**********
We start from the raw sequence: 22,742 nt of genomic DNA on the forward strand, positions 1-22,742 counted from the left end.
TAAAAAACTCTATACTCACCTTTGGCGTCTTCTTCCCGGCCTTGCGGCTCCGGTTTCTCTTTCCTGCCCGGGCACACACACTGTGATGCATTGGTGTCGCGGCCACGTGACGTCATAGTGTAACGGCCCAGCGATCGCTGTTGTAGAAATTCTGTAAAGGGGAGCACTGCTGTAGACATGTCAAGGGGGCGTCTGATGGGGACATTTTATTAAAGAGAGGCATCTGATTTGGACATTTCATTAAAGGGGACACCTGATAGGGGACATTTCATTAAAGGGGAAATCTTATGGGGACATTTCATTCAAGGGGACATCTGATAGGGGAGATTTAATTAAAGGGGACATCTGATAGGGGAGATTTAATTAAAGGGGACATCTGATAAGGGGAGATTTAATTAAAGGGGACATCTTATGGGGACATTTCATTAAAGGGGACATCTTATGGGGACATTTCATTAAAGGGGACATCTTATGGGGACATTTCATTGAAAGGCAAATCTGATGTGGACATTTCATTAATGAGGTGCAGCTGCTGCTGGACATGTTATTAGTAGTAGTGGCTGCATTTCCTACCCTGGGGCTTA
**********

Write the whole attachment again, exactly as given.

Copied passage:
We start from the raw sequence: 22,742 nt of genomic DNA on the forward strand, positions 1-22,742 counted from the left end.
TAAAAAACTCTATACTCACCTTTGGCGTCTTCTTCCCGGCCTTGCGGCTCCGGTTTCTCTTTCCTGCCCGGGCACACACACTGTGATGCATTGGTGTCGCGGCCACGTGACGTCATAGTGTAACGGCCCAGCGATCGCTGTTGTAGAAATTCTGTAAAGGGGAGCACTGCTGTAGACATGTCAAGGGGGCGTCTGATGGGGACATTTTATTAAAGAGAGGCATCTGATTTGGACATTTCATTAAAGGGGACACCTGATAGGGGACATTTCATTAAAGGGGAAATCTTATGGGGACATTTCATTCAAGGGGACATCTGATAGGGGAGATTTAATTAAAGGGGACATCTGATAGGGGAGATTTAATTAAAGGGGACATCTGATAAGGGGAGATTTAATTAAAGGGGACATCTTATGGGGACATTTCATTAAAGGGGACATCTTATGGGGACATTTCATTAAAGGGGACATCTTATGGGGACATTTCATTGAAAGGCAAATCTGATGTGGACATTTCATTAATGAGGTGCAGCTGCTGCTGGACATGTTATTAGTAGTAGTGGCTGCATTTCCTACCCTGGGGCTTA